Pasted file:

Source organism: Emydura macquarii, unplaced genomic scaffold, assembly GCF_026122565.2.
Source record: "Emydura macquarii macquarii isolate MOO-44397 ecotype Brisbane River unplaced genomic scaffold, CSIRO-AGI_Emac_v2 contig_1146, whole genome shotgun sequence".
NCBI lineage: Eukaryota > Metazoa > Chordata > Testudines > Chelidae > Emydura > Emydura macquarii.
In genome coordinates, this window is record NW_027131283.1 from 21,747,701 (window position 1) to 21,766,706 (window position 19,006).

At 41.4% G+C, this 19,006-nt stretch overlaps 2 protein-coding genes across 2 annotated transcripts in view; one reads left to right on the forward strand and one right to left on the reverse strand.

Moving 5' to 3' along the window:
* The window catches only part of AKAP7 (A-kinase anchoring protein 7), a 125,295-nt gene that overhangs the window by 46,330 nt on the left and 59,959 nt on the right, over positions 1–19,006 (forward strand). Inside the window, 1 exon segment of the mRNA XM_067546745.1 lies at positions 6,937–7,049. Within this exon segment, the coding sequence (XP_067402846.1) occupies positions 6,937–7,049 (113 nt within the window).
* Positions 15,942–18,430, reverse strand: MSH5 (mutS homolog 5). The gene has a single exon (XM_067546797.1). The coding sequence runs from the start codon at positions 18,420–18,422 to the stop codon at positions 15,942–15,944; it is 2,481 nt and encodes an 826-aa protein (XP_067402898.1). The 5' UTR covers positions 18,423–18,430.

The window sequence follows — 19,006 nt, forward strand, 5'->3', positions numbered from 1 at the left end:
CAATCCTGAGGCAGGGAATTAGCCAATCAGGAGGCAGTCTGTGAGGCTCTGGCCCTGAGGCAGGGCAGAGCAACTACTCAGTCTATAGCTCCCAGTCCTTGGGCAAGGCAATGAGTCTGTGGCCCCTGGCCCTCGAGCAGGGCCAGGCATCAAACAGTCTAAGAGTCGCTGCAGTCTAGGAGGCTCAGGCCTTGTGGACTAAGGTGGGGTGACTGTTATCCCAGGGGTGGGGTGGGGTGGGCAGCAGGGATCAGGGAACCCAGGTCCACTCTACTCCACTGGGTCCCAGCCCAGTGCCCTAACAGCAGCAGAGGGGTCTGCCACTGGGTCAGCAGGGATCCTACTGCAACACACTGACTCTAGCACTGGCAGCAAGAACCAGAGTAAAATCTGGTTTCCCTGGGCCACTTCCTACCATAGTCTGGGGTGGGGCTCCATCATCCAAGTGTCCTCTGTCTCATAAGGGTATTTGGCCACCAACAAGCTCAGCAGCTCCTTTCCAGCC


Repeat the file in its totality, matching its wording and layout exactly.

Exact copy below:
Source organism: Emydura macquarii, unplaced genomic scaffold, assembly GCF_026122565.2.
Source record: "Emydura macquarii macquarii isolate MOO-44397 ecotype Brisbane River unplaced genomic scaffold, CSIRO-AGI_Emac_v2 contig_1146, whole genome shotgun sequence".
NCBI lineage: Eukaryota > Metazoa > Chordata > Testudines > Chelidae > Emydura > Emydura macquarii.
In genome coordinates, this window is record NW_027131283.1 from 21,747,701 (window position 1) to 21,766,706 (window position 19,006).

At 41.4% G+C, this 19,006-nt stretch overlaps 2 protein-coding genes across 2 annotated transcripts in view; one reads left to right on the forward strand and one right to left on the reverse strand.

Moving 5' to 3' along the window:
* The window catches only part of AKAP7 (A-kinase anchoring protein 7), a 125,295-nt gene that overhangs the window by 46,330 nt on the left and 59,959 nt on the right, over positions 1–19,006 (forward strand). Inside the window, 1 exon segment of the mRNA XM_067546745.1 lies at positions 6,937–7,049. Within this exon segment, the coding sequence (XP_067402846.1) occupies positions 6,937–7,049 (113 nt within the window).
* Positions 15,942–18,430, reverse strand: MSH5 (mutS homolog 5). The gene has a single exon (XM_067546797.1). The coding sequence runs from the start codon at positions 18,420–18,422 to the stop codon at positions 15,942–15,944; it is 2,481 nt and encodes an 826-aa protein (XP_067402898.1). The 5' UTR covers positions 18,423–18,430.

The window sequence follows — 19,006 nt, forward strand, 5'->3', positions numbered from 1 at the left end:
CAATCCTGAGGCAGGGAATTAGCCAATCAGGAGGCAGTCTGTGAGGCTCTGGCCCTGAGGCAGGGCAGAGCAACTACTCAGTCTATAGCTCCCAGTCCTTGGGCAAGGCAATGAGTCTGTGGCCCCTGGCCCTCGAGCAGGGCCAGGCATCAAACAGTCTAAGAGTCGCTGCAGTCTAGGAGGCTCAGGCCTTGTGGACTAAGGTGGGGTGACTGTTATCCCAGGGGTGGGGTGGGGTGGGCAGCAGGGATCAGGGAACCCAGGTCCACTCTACTCCACTGGGTCCCAGCCCAGTGCCCTAACAGCAGCAGAGGGGTCTGCCACTGGGTCAGCAGGGATCCTACTGCAACACACTGACTCTAGCACTGGCAGCAAGAACCAGAGTAAAATCTGGTTTCCCTGGGCCACTTCCTACCATAGTCTGGGGTGGGGCTCCATCATCCAAGTGTCCTCTGTCTCATAAGGGTATTTGGCCACCAACAAGCTCAGCAGCTCCTTTCCAGCC